Restaurateurs nationwide are coming up with surprising and inventive ways to support their favorite charitable organizations. And though the decision to do so typically did not start with a question of profits, many have found that working to strengthen the community has the added benefit of strengthening the restaurant.

Customers are attracted by the prospects of a fun evening out or a specialty item that benefits those in need. Gift certificate giveaways, private dinners and other donations promote the restaurant and allow the owner to highlight the facility, its food and its staff.

The Passion of Charitable Giving
The old saying that enthusiasm breeds enthusiasm seems true for charitable giving. Many restaurateurs have discovered that their passion for charitable giving is contagious as both employees and customers often promote the charity and the restaurant with abandon.

Generous Restaurateurs Donate their Time and Expertise to Fight Childhood Hunger

May 29, 2010

It’s estimated that as many as 17 million children, or approximately one in four, in America face hunger daily with many of their parents uncertain as to where food for the next meal will come from. This year, more than 3000 restaurateurs, chefs and mixologists throughout the country will participate in the annual Share Our Strength’s Taste of the Nation events in an effort to fight childhood hunger within the U.S.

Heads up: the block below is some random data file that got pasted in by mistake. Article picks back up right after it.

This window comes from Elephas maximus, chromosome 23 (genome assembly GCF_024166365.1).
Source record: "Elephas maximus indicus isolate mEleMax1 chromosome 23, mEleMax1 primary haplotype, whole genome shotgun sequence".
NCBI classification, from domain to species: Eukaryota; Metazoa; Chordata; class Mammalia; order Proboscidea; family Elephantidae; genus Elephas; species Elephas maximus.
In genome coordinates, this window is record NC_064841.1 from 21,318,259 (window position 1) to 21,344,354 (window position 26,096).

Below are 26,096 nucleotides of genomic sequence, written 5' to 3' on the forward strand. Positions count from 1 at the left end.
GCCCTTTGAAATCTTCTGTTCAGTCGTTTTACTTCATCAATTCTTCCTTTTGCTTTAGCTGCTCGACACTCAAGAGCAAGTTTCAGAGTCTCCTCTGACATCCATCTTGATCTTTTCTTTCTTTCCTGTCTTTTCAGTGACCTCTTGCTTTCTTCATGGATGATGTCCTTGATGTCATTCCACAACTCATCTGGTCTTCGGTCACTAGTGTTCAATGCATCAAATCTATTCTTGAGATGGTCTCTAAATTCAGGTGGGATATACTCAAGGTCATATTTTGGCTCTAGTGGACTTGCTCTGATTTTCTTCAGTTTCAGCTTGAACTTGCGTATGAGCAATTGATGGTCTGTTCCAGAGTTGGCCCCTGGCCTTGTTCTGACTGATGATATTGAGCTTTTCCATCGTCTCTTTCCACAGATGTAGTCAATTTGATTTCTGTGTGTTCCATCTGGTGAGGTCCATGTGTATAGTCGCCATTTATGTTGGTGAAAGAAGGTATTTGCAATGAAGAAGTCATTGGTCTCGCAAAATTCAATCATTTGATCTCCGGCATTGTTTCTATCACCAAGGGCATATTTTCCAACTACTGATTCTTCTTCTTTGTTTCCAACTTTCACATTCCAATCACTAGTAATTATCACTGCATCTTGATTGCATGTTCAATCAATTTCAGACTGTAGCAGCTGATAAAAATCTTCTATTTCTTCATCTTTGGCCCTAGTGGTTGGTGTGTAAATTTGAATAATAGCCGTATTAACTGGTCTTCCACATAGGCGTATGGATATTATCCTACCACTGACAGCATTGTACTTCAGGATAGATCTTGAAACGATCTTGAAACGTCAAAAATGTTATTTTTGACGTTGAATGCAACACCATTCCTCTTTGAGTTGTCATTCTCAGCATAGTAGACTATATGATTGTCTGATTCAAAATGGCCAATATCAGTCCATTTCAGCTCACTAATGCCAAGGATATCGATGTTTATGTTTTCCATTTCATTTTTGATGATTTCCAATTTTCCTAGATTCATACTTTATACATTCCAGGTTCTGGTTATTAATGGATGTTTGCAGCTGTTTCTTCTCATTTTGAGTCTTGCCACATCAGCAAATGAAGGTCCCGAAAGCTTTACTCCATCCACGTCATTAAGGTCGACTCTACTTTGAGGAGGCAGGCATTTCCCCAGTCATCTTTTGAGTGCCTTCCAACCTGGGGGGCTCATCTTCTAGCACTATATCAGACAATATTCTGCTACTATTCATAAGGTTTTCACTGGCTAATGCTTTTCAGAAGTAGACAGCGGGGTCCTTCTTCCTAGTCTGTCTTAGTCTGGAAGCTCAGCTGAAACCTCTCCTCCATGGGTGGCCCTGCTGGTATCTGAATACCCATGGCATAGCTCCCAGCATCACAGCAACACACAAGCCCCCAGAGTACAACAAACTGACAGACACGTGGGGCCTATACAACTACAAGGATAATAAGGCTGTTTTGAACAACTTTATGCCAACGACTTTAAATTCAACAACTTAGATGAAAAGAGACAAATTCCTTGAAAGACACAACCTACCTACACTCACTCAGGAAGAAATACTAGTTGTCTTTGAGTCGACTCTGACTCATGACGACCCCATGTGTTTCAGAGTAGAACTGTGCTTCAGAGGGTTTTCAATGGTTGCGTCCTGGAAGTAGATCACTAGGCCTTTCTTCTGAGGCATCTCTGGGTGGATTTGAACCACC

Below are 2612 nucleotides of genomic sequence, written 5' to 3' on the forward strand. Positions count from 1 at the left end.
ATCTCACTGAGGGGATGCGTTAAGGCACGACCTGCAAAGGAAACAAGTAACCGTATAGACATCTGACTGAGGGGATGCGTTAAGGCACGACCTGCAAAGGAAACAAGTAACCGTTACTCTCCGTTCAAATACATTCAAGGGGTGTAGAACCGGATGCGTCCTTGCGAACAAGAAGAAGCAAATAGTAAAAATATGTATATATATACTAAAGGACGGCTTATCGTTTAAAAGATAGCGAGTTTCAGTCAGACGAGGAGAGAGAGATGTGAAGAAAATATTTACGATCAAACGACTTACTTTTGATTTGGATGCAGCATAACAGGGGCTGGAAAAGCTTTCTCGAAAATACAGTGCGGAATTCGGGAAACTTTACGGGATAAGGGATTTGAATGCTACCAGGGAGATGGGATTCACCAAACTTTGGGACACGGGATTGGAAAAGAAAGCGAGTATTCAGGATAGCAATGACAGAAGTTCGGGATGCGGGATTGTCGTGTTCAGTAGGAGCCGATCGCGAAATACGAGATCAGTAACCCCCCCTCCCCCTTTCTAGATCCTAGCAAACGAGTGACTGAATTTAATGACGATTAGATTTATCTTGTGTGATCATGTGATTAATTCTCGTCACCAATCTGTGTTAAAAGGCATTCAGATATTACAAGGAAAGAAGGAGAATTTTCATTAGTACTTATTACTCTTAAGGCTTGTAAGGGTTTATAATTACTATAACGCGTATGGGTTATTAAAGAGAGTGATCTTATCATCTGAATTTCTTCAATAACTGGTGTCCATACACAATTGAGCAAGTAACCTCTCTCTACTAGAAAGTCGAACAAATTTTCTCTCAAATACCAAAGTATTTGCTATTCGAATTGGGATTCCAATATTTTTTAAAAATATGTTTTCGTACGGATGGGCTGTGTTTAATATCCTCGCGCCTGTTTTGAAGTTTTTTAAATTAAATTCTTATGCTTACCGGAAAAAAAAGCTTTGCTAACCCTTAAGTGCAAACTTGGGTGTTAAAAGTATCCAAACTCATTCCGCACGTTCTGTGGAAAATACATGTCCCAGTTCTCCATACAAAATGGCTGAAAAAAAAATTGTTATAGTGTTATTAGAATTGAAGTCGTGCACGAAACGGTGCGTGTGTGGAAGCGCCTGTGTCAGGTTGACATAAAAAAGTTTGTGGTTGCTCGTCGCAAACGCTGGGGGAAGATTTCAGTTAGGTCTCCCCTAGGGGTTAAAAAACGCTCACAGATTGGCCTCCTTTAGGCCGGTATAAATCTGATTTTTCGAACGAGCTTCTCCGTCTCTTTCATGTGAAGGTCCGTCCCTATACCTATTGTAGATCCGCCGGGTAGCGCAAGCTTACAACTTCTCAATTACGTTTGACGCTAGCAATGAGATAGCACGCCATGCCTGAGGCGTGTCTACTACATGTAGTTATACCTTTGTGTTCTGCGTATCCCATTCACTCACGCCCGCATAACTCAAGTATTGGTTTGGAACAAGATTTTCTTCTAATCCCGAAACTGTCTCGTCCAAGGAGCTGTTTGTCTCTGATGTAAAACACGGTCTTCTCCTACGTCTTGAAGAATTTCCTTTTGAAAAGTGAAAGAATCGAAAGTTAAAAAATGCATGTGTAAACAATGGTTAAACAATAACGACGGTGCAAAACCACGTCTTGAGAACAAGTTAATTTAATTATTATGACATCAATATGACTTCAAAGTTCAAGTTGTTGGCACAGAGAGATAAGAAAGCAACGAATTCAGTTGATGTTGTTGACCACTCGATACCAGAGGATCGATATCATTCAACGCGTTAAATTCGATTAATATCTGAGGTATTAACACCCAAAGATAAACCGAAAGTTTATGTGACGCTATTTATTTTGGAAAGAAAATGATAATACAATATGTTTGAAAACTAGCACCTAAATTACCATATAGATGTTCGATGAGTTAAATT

Taste of the Nation
The Taste of the Nation events began in 1988 in an effort to bring awareness to the issue of childhood hunger and to eliminate hunger in our nation’s children. By donating 100% of the ticket price to the cause of fighting childhood hunger, Taste of the Nation has managed to raise more than $73 million over the past twenty-two years. These efforts have attracted quality sponsors and skilled restaurateurs to the cause.

American Express’ Partnership with Share Our Strength®
American Express has once again joined in partnership with Share Our Strength® in fighting childhood hunger. This marks the 19th year in which American Express has been a sponsor for Share Our Strength’s Taste of the Nation. Over the past 18 years, American Express has contributed in excess of $30 million toward overcoming hunger in our nation’s children.

Award Winning Chefs and Restaurateurs
Award winning chefs like Michelle Bernstein, David Burke and others are donating their creative expertise in order to make this year’s Taste of the Nation even better. Restaurateurs and mixologists are also joining in the fun to create a memorable experience for all and to help raise awareness and capital toward the fight of childhood hunger throughout the U.S.

Share Our Strength’s Taste of the Nation events are taking place at various locations throughout the country. To share your strengths and join the more than 3000 restaurateurs, mixologists and notable chefs in the cause of fighting childhood hunger visit